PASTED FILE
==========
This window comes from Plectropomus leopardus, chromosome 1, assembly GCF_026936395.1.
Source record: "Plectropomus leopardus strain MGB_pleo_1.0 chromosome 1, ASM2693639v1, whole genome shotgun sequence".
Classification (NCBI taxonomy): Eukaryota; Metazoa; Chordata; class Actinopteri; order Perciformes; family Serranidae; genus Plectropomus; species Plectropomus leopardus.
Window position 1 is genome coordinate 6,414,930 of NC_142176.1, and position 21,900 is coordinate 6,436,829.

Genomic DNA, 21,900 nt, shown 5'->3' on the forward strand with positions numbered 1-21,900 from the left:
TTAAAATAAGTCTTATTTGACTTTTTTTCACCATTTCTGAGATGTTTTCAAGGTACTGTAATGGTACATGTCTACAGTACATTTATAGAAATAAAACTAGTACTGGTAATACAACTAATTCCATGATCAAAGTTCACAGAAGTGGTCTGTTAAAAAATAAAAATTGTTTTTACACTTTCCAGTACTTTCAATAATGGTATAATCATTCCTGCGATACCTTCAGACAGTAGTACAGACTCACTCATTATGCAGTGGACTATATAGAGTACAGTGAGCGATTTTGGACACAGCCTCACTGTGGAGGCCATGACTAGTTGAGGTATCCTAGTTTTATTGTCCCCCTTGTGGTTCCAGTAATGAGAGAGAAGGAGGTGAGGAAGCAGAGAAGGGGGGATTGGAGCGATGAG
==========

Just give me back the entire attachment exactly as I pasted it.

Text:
This window comes from Plectropomus leopardus, chromosome 1, assembly GCF_026936395.1.
Source record: "Plectropomus leopardus strain MGB_pleo_1.0 chromosome 1, ASM2693639v1, whole genome shotgun sequence".
Classification (NCBI taxonomy): Eukaryota; Metazoa; Chordata; class Actinopteri; order Perciformes; family Serranidae; genus Plectropomus; species Plectropomus leopardus.
Window position 1 is genome coordinate 6,414,930 of NC_142176.1, and position 21,900 is coordinate 6,436,829.

Genomic DNA, 21,900 nt, shown 5'->3' on the forward strand with positions numbered 1-21,900 from the left:
TTAAAATAAGTCTTATTTGACTTTTTTTCACCATTTCTGAGATGTTTTCAAGGTACTGTAATGGTACATGTCTACAGTACATTTATAGAAATAAAACTAGTACTGGTAATACAACTAATTCCATGATCAAAGTTCACAGAAGTGGTCTGTTAAAAAATAAAAATTGTTTTTACACTTTCCAGTACTTTCAATAATGGTATAATCATTCCTGCGATACCTTCAGACAGTAGTACAGACTCACTCATTATGCAGTGGACTATATAGAGTACAGTGAGCGATTTTGGACACAGCCTCACTGTGGAGGCCATGACTAGTTGAGGTATCCTAGTTTTATTGTCCCCCTTGTGGTTCCAGTAATGAGAGAGAAGGAGGTGAGGAAGCAGAGAAGGGGGGATTGGAGCGATGAG